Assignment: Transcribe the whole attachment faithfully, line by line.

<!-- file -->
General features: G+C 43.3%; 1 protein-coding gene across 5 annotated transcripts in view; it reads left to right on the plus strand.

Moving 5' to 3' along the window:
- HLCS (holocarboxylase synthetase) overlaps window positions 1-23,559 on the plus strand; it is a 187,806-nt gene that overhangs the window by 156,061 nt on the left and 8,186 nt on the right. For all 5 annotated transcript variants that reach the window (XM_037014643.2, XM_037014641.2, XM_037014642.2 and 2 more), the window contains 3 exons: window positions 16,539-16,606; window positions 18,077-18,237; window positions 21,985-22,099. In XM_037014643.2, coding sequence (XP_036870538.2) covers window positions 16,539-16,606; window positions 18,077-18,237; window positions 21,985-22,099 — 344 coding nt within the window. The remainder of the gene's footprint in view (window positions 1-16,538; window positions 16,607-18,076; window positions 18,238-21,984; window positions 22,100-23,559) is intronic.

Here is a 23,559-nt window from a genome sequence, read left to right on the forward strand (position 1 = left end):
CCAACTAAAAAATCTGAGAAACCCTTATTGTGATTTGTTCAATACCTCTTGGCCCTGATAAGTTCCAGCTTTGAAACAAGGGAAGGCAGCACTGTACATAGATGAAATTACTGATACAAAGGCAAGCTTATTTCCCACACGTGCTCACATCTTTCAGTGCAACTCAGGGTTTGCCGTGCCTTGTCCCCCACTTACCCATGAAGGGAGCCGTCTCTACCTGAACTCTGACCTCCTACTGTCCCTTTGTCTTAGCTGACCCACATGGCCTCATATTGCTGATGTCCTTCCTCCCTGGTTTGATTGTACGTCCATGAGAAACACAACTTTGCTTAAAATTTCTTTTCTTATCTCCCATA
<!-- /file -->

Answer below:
General features: G+C 43.3%; 1 protein-coding gene across 5 annotated transcripts in view; it reads left to right on the plus strand.

Moving 5' to 3' along the window:
- HLCS (holocarboxylase synthetase) overlaps window positions 1-23,559 on the plus strand; it is a 187,806-nt gene that overhangs the window by 156,061 nt on the left and 8,186 nt on the right. For all 5 annotated transcript variants that reach the window (XM_037014643.2, XM_037014641.2, XM_037014642.2 and 2 more), the window contains 3 exons: window positions 16,539-16,606; window positions 18,077-18,237; window positions 21,985-22,099. In XM_037014643.2, coding sequence (XP_036870538.2) covers window positions 16,539-16,606; window positions 18,077-18,237; window positions 21,985-22,099 — 344 coding nt within the window. The remainder of the gene's footprint in view (window positions 1-16,538; window positions 16,607-18,076; window positions 18,238-21,984; window positions 22,100-23,559) is intronic.

Here is a 23,559-nt window from a genome sequence, read left to right on the forward strand (position 1 = left end):
CCAACTAAAAAATCTGAGAAACCCTTATTGTGATTTGTTCAATACCTCTTGGCCCTGATAAGTTCCAGCTTTGAAACAAGGGAAGGCAGCACTGTACATAGATGAAATTACTGATACAAAGGCAAGCTTATTTCCCACACGTGCTCACATCTTTCAGTGCAACTCAGGGTTTGCCGTGCCTTGTCCCCCACTTACCCATGAAGGGAGCCGTCTCTACCTGAACTCTGACCTCCTACTGTCCCTTTGTCTTAGCTGACCCACATGGCCTCATATTGCTGATGTCCTTCCTCCCTGGTTTGATTGTACGTCCATGAGAAACACAACTTTGCTTAAAATTTCTTTTCTTATCTCCCATA